Over the past few months I have been undertaking research for Caroline Lucas MP into how a system of site value rating or land value taxation could work in England to replace the council tax and/or business rates. (1) Today we publish the report (link above) which looks at how such a system might work and what changes it would entail. Caroline Lucas has published a Land Value Tax Bill to mandate the Treasury to undertake research into the topic (Guardian report here). With the ongoing debate over a mansion tax, it is time to think more radically about the future of local government finance and property taxes. This report highlights the work of the Mirrlees Review which included the observation that,
“The economic case for a land value tax is simple, and almost undeniable. Why, then, do we not have one already? Why, indeed, is the possibility of such a tax barely part of the mainstream political debate, with proponents considered marginal and unconventional?”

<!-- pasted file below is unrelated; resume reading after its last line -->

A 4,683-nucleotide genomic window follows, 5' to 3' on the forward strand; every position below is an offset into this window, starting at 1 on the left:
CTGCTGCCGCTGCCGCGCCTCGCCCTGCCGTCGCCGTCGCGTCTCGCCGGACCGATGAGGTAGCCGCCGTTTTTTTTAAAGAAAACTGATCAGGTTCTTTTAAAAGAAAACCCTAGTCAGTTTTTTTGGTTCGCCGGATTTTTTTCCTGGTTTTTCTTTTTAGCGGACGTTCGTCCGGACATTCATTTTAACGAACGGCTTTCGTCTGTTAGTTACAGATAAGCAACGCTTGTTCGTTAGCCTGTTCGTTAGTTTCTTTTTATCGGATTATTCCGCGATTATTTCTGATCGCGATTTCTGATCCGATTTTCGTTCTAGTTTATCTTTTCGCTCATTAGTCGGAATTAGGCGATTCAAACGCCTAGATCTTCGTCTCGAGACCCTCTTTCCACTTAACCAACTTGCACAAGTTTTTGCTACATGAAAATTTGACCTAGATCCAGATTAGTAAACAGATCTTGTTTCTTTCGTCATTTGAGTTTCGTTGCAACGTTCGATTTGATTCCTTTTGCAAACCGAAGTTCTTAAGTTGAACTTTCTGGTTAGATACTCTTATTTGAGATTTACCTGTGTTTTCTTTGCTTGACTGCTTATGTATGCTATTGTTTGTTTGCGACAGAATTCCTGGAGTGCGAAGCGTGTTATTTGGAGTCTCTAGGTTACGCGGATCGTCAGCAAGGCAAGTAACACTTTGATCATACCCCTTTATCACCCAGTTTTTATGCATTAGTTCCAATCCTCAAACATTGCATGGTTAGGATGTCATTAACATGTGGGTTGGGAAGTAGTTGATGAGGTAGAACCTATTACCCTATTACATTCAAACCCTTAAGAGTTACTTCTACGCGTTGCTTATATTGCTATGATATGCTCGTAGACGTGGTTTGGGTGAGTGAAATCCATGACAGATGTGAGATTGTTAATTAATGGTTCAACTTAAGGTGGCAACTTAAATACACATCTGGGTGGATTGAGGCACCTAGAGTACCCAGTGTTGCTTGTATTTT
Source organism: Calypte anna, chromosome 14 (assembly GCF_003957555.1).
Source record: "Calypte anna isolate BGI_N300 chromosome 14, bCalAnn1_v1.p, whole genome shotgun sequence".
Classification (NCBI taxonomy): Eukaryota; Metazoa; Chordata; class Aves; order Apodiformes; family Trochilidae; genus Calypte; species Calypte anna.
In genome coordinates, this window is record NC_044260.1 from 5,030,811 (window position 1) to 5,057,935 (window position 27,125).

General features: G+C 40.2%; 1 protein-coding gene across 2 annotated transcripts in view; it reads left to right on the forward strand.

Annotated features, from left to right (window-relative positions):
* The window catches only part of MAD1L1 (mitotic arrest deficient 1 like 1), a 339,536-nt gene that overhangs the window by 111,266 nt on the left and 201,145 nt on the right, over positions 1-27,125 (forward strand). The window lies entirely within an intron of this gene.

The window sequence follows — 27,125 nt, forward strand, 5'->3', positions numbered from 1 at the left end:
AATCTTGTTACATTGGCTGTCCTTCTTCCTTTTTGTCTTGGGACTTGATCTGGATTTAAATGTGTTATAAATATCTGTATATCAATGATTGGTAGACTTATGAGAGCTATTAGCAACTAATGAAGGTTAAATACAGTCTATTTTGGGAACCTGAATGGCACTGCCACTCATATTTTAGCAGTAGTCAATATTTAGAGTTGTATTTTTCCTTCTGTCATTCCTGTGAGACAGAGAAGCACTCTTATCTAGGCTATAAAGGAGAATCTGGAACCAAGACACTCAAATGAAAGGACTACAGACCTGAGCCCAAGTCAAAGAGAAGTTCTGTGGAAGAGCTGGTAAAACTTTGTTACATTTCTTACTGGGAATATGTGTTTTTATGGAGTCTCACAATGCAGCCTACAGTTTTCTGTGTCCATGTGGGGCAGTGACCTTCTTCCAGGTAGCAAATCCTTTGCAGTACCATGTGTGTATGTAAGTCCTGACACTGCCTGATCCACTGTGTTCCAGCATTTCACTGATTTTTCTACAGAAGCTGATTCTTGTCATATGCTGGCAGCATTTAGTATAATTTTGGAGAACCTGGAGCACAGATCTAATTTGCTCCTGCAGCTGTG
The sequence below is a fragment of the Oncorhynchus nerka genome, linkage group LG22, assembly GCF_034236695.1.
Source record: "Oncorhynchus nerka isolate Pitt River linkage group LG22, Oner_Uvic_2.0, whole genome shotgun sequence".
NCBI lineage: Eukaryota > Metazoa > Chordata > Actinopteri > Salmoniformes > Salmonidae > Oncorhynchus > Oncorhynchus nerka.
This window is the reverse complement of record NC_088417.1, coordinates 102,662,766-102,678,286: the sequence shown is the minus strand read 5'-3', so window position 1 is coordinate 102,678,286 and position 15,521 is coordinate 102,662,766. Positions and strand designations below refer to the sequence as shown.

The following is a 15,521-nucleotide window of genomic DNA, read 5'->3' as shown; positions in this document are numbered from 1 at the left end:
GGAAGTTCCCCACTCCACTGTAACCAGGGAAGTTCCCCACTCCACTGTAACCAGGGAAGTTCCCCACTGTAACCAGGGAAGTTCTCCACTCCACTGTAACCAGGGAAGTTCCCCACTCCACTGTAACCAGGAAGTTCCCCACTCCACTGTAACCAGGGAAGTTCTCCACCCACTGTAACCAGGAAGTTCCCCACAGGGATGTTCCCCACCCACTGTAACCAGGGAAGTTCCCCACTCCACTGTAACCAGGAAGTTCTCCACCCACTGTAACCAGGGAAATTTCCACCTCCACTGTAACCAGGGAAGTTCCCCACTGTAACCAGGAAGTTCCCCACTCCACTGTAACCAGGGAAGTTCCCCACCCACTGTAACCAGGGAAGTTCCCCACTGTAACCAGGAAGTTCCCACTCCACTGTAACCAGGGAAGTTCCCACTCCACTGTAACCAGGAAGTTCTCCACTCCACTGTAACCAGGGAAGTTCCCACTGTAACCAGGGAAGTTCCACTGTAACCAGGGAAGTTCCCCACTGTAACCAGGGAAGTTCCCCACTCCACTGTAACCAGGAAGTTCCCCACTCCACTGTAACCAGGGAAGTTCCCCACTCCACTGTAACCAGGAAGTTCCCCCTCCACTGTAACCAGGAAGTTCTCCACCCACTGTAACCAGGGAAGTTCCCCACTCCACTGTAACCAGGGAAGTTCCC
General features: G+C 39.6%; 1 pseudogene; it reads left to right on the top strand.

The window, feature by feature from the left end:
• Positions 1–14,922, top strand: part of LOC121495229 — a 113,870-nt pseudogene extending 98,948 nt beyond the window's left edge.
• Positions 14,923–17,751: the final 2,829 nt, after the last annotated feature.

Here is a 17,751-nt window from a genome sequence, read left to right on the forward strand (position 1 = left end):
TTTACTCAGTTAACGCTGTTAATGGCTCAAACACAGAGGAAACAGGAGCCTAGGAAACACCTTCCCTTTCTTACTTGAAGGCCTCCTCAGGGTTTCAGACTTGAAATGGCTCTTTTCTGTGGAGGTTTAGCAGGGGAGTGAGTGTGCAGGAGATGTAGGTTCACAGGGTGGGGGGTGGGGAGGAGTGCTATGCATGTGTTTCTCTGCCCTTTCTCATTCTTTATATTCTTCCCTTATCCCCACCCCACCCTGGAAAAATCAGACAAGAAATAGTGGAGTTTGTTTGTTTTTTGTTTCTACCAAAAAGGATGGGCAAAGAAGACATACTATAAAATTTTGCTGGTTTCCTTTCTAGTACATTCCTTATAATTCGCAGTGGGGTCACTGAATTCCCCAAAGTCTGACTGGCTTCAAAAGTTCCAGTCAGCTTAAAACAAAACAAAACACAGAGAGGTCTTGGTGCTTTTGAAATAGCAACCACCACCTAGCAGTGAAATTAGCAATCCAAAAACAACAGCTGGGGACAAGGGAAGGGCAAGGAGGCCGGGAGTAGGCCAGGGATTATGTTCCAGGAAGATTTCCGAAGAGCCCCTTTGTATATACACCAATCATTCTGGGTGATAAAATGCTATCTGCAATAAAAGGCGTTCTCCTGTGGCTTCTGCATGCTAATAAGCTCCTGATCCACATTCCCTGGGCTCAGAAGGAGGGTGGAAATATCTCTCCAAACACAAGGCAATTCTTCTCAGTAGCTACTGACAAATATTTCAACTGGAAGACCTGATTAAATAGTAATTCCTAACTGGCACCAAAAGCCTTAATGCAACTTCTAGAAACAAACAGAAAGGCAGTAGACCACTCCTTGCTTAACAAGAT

Over the past two decades, a rapid expansion of private debt-based money, created by private banks, has led to a land bubble in the housing market. Not only has this had catastrophic consequences for countries such as Ireland and Spain but it has contributed to growing levels of inequality as illustrated in this frankly unbelievable graph.
This data was obtained from the Office of National Statistics by Faiza Shaheen of the New Economics Foundation and shows the upper bound of net property wealth for each 1% of the net property wealth distribution. The median value for household net property wealth is £90,000 (i.e. half of houseolds have less than this and half have more). To be in the top 10% requires net property wealth of over £314,500 whilst 32% of households have nothing. The top 1% of the population has net property wealth of up to £15,040,000.
A system of rating or taxation on land values would, over time, lead to far greater equality in the distribution of wealth and incomes, lower housing costs for 83% of households in England who will pay less in LVT than they currently pay in council tax, encourage investment in property, make land allocation more efficient and end land speculation.
LVT is practicable and is already implemented in New Zealand, Denmark, Sweden, Latvia and Australia. It could provide a fair, efficient and sustainable source of local government finance in England.
(1) an equivalent exercise was conducted for Scotland in 2010. The Scottish and English reports together with a range of references and literature are available under Hot Topics/LVT in the menu above.